a lyric poet who is part of the neoformalist tradition (see NEW FORMALISM), uses form to make sense of the body and its functions as he writes about the AIDS pandemic in both poetry and prose. A physician at Harvard Medical School and the Beth Israel Deaconess Medical Center in Boston, Campo's thematic concern—a doctor who writes about his patients—is reminiscent of William Carlos WILLIAMS's work in the early and mid-20th century. Part of the growing multicultural canon of writers, Campo is concerned with his multiple, sometimes conflicting identities as a physician, HIV-negative gay man, and Latino.
Born in Dover, New Jersey, to Cuban immigrant parents, Campo graduated from Amherst College (1987), where he studied poetry with the poet and critic Eve Sedgwick. He then attended Harvard Medical School, with a year's hiatus in his medical education (1990) to pursue an M.F.A. in poetry with Derek walcott at Boston University. Torn between poetry and medicine, he jokes that he was afraid to "come out" as a poet, something that inevitably happened when his first book, The Other Man Was Me: A Voyage to the New World was selected as the winner of the 1993 National Poetry Series Open Competition (Healing 114-115). His early critical success was followed by literary recognitions, such as a Lambda Literary Award, finalist for the National Book Critics Circle Award, finalist for the PEN Center West Literary Award, finalist and a recipient of the National Hispanic Academy of Arts and Sciences Annual Achievement Award, and a Guggenheim Foundation Fellowship.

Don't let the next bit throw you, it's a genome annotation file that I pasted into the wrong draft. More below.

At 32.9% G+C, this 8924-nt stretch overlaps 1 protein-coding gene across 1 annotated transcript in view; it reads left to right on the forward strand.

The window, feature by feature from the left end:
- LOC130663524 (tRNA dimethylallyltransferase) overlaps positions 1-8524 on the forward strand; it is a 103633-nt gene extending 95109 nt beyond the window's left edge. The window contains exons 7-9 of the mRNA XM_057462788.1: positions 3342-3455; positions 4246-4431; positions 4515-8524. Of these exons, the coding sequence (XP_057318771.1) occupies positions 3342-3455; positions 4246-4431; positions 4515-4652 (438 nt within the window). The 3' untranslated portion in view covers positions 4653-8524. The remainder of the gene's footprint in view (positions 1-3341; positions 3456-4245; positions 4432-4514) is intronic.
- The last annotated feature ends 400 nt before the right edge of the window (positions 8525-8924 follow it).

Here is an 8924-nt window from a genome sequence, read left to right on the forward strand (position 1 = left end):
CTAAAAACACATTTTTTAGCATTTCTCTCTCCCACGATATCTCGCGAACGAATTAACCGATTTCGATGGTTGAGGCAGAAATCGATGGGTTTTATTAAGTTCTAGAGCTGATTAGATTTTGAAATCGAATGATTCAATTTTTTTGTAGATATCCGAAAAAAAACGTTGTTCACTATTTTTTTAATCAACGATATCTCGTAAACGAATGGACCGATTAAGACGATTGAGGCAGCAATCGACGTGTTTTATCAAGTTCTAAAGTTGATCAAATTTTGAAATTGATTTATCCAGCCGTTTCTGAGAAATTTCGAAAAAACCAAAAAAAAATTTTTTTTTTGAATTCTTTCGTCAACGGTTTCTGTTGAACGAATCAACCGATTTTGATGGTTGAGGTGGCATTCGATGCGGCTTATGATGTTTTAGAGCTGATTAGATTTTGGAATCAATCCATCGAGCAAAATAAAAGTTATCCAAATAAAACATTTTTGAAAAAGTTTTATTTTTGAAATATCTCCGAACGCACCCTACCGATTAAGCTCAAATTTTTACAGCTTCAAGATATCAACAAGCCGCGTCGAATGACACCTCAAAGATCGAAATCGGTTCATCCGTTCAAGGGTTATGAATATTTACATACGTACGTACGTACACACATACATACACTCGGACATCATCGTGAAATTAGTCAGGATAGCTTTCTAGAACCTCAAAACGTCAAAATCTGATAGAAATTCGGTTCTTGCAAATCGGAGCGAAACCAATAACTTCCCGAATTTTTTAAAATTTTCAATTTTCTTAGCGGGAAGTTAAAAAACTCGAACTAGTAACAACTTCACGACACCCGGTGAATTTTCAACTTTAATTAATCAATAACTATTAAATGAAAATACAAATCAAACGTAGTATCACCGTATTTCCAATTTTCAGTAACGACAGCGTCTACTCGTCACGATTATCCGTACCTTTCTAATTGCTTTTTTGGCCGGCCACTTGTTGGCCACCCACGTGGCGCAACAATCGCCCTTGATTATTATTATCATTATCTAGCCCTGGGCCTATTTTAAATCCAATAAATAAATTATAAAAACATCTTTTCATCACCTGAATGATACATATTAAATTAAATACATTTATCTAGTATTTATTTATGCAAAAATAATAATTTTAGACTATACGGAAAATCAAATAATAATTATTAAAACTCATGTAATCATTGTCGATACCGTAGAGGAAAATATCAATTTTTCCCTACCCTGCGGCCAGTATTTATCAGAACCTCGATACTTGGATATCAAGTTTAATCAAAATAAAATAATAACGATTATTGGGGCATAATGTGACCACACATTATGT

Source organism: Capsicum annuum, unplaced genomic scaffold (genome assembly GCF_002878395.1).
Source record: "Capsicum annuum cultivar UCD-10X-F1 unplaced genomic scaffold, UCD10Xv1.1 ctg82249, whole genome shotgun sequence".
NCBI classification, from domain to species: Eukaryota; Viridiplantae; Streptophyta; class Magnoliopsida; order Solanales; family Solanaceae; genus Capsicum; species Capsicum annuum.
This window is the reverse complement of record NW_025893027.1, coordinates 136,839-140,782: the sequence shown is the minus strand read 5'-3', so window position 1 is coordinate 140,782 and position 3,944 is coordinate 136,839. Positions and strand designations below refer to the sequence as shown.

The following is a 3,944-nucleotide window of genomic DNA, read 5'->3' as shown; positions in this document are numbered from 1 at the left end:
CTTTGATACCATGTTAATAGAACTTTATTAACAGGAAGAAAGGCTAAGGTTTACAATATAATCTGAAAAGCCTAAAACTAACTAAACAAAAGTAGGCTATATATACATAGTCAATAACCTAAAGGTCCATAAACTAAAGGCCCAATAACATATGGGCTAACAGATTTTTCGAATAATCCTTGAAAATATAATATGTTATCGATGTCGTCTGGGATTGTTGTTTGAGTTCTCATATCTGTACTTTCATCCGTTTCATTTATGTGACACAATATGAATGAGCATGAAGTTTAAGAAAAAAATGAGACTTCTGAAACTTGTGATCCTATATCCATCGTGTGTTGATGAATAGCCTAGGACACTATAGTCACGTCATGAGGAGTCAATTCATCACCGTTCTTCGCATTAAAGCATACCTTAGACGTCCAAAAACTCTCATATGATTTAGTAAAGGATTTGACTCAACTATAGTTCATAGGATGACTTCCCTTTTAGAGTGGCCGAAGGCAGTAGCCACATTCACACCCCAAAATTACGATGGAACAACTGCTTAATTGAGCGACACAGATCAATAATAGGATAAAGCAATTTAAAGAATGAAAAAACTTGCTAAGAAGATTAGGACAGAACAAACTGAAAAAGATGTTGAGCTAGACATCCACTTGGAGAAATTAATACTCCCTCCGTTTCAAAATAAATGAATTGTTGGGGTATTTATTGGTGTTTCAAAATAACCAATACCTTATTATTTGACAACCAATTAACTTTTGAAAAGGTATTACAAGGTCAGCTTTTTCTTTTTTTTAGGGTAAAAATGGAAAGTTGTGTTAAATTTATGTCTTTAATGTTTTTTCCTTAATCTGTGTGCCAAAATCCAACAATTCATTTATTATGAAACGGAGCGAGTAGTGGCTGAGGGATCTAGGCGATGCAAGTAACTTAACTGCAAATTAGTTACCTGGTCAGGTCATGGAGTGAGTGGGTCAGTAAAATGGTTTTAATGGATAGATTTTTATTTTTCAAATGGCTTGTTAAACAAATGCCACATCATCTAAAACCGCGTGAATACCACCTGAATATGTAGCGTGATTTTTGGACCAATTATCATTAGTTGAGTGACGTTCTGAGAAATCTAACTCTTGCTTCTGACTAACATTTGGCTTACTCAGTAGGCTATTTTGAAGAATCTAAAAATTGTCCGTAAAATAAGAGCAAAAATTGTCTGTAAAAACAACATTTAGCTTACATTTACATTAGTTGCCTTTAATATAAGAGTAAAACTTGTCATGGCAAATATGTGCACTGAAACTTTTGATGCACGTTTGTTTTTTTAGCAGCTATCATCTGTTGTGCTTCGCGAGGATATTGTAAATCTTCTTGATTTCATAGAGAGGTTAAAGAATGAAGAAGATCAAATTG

Campo participates in a larger literary and philosophic tradition of healers. Jeffrey Beame writes, "The music of What the Body Told," one of Campo's books, published in 1996, "its healing generosity, alchemizes a balm for the weary soul, the torn body, this feckless world" (33). In "Night Inexpressible," Campo's tight tercets form the structure of his emotion as he describes his relationship with a patient. David L. Kirp of the Nation writes that "Campo's voice carries the traces of a host of healers, poets and prophets, a chorus whose members include Wallace STEVENS and Mother Teresa, Richard Rodriguez and AIDS physician Abraham Verghese" (31). Campo separates himself from Williams and others by pursuing the larger meaning of AIDS in the context of his proximity to and distance from his subject matter. Campo is complicit in AIDS as a physician who cares for his patients and as part of two at-risk groups: gay men and Latinos. Simultaneously, however, he struggles to versify his distance as someone who understands AIDS and empathizes with it but is ultimately removed by virtue of his own HIV-negative status.
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